Concerns about capital flight in Turkey

Capital flight is the greatest risk in the short term. In the early stages of the pandemic alone, investors withdrew $ 100 billion in foreign capital from emerging markets, the IMF estimates. “These are dimensions that have never been seen before,” says Klaus-Jürgen Gern, economic expert from the Kiel Institute for the World Economy. The IIF estimates that foreign capital flows to emerging economies (excluding China) could fall by more than half this year to $ 304 billion.

The example of Turkey shows what the collapse of the currency can do to an economy. In 2020, the Turkish currency lost 23 percent of its value against the dollar. High inflation and the central bank’s exhausted foreign exchange reserves are affecting the local currency. At the beginning of September, Moody’s Investors Service lowered Turkey’s credit rating deeper into the junk area and considers a balance of payments crisis “increasingly likely”.

A weak currency in an emerging country can also damage German companies, as products from Turkey – whether cherries or steel – compete against German companies at lower prices due to the exchange rate effect. In August, inflation in Turkey was almost twelve percent.

The Turks increasingly want to invest in hard currencies in view of the collapse of the currency. The weak currency puts the country’s companies in a mess. Because many companies have taken out loans in dollars or euros. And because of the weak exchange rate, they are constantly becoming more expensive for them in lira.

Policy failure in Latin America

Latin America has been badly affected in both the development of the pandemic and the economy. Latin America currently represents more than half of the officially registered corona victims worldwide. Of the ten countries in the world with the highest deaths per inhabitant, eight are from Latin America. Emerging countries like Brazil are also dependent on their income from raw material exports. Their prices have been in the basement since the beginning of the pandemic.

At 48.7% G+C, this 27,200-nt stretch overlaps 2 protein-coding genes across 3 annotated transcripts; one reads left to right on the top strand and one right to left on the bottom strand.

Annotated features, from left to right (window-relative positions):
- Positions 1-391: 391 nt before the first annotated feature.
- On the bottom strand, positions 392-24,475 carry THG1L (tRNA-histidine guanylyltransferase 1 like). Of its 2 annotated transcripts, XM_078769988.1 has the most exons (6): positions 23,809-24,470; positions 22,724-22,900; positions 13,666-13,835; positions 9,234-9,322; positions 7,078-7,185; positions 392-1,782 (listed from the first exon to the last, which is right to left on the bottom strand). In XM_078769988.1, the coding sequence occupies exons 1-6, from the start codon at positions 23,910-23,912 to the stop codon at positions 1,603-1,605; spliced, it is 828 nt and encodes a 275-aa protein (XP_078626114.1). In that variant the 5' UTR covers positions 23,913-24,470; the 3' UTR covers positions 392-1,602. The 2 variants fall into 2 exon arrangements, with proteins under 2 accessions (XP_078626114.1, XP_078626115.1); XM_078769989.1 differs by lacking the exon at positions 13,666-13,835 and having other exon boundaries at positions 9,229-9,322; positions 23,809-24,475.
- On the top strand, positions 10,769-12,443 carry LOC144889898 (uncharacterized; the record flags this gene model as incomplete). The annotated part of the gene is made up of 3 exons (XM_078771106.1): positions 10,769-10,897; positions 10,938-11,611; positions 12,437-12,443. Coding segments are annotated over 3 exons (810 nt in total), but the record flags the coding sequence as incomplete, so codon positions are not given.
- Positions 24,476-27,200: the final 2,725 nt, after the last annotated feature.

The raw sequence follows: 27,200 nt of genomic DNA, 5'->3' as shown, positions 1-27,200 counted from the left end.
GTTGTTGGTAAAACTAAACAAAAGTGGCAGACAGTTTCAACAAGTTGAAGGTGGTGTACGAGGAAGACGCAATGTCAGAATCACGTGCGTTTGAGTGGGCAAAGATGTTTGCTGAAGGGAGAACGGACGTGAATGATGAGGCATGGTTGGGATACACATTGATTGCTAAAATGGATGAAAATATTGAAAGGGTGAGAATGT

With a 5.2 percent slump in the economy this year, Brazil will get off relatively lightly. It is – and there is Brazil the big exception among the emerging countries – above all the high social compensation payments that have saved the largest economy in South America from a complete collapse.

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But that doesn’t go on forever. Brazil’s budget deficit will be around 16 percent of gross domestic product by the end of the year and its debt will grow to over 100 percent. Long-term interest rates are already rising on the financial markets. Foreign investors have withdrawn as much capital from the financial markets as they did during the 2009 financial crisis.

The government of right-wing populist Jair Bolsonaro does not dare to reform the administration and the tax system in order to cut spending and privileges, and is using trickery to increase spending without violating the budgetary limits.